Margot Wallstrom, Sweden’s foreign minister, said Turkey’s democracy has shortcomings — she cited opposition leaders sitting in jail — but said Erdogan should be given the chance to do that. “We are hoping for the end of the state of emergency (in Turkey,” she told reporters in Brussels.

Elena Becatoros and Zeynep Bilginsoy in Istanbul and Burhan Ozbilici in Ankara contributed.

Erdogan proclaimed winner of Turkey’s presidential election

June 25, 2018

ISTANBUL (AP) — Turkish President Recep Tayyip Erdogan was proclaimed the winner early Monday of a landmark election that ushers in a government system granting the president sweeping new powers and which critics say will cement what they call a one-man rule.

The presidential vote and a parliamentary election, both held more than a year early, completed NATO-member Turkey’s transition from a parliamentary system to a presidential one, a process started with a voter referendum last year.

“The nation has entrusted to me the responsibility of the presidency and the executive duty,” Erdogan said in televised remarks from Istanbul after a near-complete count carried by the state-run Anadolu news agency gave him the majority needed to avoid a runoff.

The head of Turkey’s Supreme Election Council, Sadi Guven, declared Erdogan the winner early Monday after 97.7 of votes had been counted. The electoral board plans to announce final official results on June 29.

Based on unofficial results, five parties passed the 10 percent support threshold required for parties to enter parliament, Guven said. “This election’s victor is democracy, this election’s victory is national will,” Erdogan told a cheering crowd outside his party headquarters in Ankara early Monday, adding that Turkey “will look at its future with so much more trust than it did this morning.”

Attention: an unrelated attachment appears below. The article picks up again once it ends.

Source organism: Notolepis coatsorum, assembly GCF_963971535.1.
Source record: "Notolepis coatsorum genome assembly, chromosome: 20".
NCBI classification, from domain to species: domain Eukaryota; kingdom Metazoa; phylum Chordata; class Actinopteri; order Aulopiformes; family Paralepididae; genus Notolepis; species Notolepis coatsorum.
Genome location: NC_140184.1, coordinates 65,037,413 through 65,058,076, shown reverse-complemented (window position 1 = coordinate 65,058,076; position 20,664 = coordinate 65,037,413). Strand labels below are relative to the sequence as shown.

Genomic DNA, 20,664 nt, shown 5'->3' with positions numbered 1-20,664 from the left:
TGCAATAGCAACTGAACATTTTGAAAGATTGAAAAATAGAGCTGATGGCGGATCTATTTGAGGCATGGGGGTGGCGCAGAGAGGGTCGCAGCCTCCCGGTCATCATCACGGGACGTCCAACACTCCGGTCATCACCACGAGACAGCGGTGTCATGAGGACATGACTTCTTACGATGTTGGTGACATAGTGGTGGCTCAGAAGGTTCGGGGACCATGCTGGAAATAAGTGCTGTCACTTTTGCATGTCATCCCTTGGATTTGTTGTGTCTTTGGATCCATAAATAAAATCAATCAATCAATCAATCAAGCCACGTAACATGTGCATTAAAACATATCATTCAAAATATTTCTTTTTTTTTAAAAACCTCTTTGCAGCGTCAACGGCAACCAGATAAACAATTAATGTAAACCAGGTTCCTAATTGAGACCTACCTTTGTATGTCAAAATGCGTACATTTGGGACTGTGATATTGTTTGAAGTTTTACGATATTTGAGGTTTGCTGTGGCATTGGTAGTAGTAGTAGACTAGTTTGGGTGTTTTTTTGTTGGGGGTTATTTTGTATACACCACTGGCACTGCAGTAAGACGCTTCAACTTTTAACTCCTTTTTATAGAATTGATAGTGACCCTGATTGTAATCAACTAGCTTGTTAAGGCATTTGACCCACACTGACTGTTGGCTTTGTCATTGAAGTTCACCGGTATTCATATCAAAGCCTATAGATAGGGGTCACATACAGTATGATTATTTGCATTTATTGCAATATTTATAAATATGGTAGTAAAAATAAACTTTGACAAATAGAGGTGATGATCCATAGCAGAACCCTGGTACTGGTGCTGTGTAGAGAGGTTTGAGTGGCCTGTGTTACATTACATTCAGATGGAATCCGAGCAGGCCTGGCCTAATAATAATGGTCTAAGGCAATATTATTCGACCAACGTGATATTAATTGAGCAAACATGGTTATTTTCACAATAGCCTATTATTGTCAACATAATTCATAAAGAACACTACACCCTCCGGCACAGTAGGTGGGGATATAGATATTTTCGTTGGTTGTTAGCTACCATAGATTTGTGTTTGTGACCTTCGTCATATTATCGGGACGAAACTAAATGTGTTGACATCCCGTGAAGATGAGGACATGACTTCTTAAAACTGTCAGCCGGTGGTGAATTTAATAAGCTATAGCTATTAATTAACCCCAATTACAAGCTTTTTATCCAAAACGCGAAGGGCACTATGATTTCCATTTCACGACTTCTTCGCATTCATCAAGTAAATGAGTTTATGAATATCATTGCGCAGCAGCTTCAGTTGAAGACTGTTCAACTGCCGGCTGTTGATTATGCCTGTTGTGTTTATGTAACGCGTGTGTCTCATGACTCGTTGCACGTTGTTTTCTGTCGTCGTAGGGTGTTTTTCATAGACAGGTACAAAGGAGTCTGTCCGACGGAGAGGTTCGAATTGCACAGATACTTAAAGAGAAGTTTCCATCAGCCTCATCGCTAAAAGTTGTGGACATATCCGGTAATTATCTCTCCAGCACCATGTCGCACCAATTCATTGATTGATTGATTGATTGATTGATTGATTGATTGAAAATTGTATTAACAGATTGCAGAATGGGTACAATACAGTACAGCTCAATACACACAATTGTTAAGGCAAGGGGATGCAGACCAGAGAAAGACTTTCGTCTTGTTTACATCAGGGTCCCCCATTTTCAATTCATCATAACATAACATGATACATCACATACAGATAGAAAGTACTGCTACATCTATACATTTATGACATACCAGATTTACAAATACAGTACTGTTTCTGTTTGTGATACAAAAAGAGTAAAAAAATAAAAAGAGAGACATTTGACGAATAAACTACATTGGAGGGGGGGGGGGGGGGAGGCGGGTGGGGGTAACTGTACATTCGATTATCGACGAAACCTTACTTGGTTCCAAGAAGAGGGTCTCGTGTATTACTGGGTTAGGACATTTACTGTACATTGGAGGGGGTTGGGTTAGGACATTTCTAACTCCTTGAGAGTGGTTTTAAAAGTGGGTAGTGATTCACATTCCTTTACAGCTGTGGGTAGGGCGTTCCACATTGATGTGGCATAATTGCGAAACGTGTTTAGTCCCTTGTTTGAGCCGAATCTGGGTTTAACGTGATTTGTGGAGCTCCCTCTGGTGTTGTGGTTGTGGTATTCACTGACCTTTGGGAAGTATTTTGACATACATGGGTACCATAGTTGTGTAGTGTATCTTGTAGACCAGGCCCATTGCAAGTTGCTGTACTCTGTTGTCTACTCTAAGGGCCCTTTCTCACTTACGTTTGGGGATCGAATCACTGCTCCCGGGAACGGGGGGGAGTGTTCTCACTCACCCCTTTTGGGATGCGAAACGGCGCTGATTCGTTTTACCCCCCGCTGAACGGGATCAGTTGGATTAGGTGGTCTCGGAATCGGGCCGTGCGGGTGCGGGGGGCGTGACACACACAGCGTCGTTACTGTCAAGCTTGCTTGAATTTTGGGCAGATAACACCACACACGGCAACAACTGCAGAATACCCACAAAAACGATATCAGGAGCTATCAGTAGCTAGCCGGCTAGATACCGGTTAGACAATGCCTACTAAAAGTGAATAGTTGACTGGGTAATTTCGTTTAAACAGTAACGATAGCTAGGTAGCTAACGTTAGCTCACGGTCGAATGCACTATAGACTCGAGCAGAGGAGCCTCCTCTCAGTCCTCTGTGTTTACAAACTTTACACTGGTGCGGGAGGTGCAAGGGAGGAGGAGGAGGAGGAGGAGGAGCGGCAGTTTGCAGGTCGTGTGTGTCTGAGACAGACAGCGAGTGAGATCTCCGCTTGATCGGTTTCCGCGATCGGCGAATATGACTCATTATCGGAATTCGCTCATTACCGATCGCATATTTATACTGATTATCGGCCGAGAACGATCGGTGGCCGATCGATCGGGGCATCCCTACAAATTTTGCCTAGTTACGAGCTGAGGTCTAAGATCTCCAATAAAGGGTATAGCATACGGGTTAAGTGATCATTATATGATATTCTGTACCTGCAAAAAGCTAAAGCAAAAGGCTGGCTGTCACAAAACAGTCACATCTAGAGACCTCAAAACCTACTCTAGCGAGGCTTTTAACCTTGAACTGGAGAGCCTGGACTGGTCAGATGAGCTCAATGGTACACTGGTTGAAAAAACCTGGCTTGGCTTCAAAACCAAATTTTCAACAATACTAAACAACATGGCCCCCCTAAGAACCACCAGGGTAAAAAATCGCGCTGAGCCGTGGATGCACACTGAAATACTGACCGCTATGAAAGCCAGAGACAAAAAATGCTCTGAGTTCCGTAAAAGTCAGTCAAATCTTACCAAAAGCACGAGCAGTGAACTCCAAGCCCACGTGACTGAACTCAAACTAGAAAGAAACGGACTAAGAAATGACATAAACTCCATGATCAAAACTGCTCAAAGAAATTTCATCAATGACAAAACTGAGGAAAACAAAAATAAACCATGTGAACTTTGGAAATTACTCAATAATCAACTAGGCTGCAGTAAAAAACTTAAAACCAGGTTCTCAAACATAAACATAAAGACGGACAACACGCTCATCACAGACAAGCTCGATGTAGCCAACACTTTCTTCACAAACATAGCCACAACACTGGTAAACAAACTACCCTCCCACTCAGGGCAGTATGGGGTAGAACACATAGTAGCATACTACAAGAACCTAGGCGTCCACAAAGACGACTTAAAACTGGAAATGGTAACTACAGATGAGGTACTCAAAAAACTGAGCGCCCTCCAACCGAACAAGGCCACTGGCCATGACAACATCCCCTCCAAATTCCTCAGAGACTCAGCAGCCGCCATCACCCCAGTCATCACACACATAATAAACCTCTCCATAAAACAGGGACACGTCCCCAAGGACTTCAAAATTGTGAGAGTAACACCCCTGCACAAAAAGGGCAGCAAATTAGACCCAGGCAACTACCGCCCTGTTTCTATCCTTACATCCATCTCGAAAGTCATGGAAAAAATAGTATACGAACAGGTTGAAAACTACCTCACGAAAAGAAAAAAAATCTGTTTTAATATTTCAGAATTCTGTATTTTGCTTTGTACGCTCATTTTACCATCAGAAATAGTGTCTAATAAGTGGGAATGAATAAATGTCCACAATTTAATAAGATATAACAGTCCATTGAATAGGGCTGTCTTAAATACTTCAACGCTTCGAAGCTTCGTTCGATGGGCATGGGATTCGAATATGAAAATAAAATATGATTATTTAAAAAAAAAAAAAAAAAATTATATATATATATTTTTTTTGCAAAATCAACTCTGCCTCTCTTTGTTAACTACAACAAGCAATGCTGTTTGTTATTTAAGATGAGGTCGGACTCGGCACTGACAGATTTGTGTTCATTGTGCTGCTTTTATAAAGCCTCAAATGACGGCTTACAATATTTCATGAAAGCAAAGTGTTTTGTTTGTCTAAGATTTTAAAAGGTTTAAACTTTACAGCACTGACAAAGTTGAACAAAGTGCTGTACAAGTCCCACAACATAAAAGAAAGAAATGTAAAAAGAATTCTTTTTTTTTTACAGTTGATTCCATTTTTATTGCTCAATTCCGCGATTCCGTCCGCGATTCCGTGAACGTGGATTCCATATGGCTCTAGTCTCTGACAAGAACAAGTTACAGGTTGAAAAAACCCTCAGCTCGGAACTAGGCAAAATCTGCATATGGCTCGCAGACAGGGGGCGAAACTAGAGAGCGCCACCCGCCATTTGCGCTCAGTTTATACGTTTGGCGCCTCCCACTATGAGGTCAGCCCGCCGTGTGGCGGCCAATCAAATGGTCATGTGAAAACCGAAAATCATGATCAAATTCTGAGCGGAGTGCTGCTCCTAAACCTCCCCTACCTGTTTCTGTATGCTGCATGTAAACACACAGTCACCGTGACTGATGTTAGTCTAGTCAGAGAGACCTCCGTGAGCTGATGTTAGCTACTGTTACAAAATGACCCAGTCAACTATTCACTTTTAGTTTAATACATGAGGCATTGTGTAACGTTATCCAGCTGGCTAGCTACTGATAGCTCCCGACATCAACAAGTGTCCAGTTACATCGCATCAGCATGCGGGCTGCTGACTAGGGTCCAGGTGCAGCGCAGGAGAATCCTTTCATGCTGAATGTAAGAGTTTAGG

Earlier, cheering Erdogan supporters waving Turkish flags gathered outside his official residence in Istanbul, chanting “Here’s the president, here’s the commander.” “Justice has been served!” said Cihan Yigici, one of those in the crowd.

Thousands of jubilant supporters of the pro-Kurdish Peoples’ Democratic Party, or HDP, also spilled into the streets of the predominantly Kurdish southeastern city of Diyarbakir after unofficial results from Anadolu showed the party surpassing the 10 percent threshold and coming in third with 11.5 percent of the parliamentary vote.

The HDP’s performance was a success, particularly considering it campaigned with nine of its lawmakers, including its presidential candidate Selahattin Demirtas, and thousands of party members in jail. It says more than 350 of its election workers have been detained since April 28.

Revelers waved HDP flags and blared car horns. One party supporter, Nejdet Erke, said he had been “waiting for this emotion” since the morning. Erdogan, 64, insisted the expanded powers of the Turkish presidency will bring prosperity and stability to the country, especially after a failed military coup attempt in 2016. A state of emergency imposed after the coup remains in place.

Some 50,000 people have been arrested and 110,000 civil servants have been fired under the emergency, which opposition lawmakers say Erdogan has used to stifle dissent. The new system of government abolished the office of prime minister and empowers the president to take over an executive branch and form the government. He will appoint ministers, vice presidents and high-level bureaucrats, issue decrees, prepare the budget and decide on security policies.

The Turkish Parliament will legislate and have the right to ratify or reject the budget. With Erdogan remaining at the helm of his party, a loyal parliamentary majority could reduce checks and balances on his power unless the opposition can wield an effective challenge.

Erdogan’s apparent win comes at a critical time for Turkey. He recently has led a high-stakes foreign affairs gamble, cozying up to Russian President Vladimir Putin with pledges to install a Russian missile defense system in the NATO-member country.

The president’s critics have warned that Erdogan’s re-election would cement his already firm grip on power and embolden a leader they accuse of showing increasingly autocratic tendencies. According to Anadolu, the near-complete results showed Erdogan winning an outright majority of 52.5 percent, far ahead of the 30.7 percent received by his main challenger, the secular Muharrem Ince.

The HDP’s imprisoned Demirtas was in third place with 8.3 percent according to Anadolu. Demirtas has been jailed pending trial on terrorism-related charges he has called trumped-up and politically motivated.

But Ince said the results carried on Anadolu were not a true reflection of the official vote count by the country’s electoral board. The main opposition party that nominated him for the presidency, the CHP, said it was waiting for the commission’s official announcement.